Investments  

Lords vote in favour of tough ‘licensing’ regime for bankers

The government has suffered a set-back in its attempts to push through a new suite of banking reforms, as peers in the House of Lords last night (26 November) voted in favour of an amendment that would introduce a tough new ‘licensing’ regime for senior staff.

Licencing of senior staff on an annual basis had been among the recommendations of the Parliamentary Commission on Banking, but while the government had accepted the majority of the commission’s proposals it had decided against introducing ‘licensing’ and instead proposed a more stringent ‘approvals’ regime.

Andrew Tyrie, Tory MP and chair of the commission, earlier this month hit out at the plans in the wake of the drug scandal surrounding former Co-operative Bank chairman Paul Flowers, as he railed against the previous “bureaucratic box-ticking”.

He said: “Both the government and the regulators have, in principle, endorsed the creation of a new system for the most senior bankers. That is a step forward; but the legislative proposals remain silent on licensing. That’s not so good.”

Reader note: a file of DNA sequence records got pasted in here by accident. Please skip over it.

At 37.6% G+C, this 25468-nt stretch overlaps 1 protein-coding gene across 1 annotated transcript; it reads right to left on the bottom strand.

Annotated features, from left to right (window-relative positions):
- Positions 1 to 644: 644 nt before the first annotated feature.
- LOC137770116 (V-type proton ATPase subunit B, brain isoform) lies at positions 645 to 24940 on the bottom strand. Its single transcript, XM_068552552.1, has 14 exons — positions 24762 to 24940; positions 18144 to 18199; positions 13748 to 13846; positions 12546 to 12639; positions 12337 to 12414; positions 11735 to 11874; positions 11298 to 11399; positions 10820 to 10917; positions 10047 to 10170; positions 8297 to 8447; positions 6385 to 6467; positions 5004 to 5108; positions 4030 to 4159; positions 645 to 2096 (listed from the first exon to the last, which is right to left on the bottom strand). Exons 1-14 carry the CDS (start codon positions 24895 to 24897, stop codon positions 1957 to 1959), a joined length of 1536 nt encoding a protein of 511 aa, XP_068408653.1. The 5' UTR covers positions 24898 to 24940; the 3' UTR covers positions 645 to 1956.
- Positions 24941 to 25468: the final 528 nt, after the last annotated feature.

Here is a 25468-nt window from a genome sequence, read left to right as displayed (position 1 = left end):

The Lords vote saw peers vote 222 to 217 in favour of an amendment to introduce licensing under the ‘professional standards’ section of the Bill. It followed demands from Tory peer Lord Lawson and Archbishop of Canterbury Justin Welby for changes to the reform package in the wake of the Co-op revelations and other recent scandals.

The government did secure a minor victory with a defeat for a separate amendment that would have allowed for an industry split in the event that the proposed banking ‘ringfence’ fails, which was narrowly beaten by 229 votes to 220.

Following the Lords’ vote the Bill will now pass back to the House of Commons in order for the amendment to be debated, where it is expected to meet stiff government opposition.

Under the current proposals a ‘senior persons regime’ for bankers would be introduced, which would introduce a set of ‘individual standards’ rules and new criminal sanctions for reckless misconduct by senior bank staff.

The Financial Conduct Authority has said the new regime will “set expectations” for senior staff rather than simply acting as an “initial gateway”.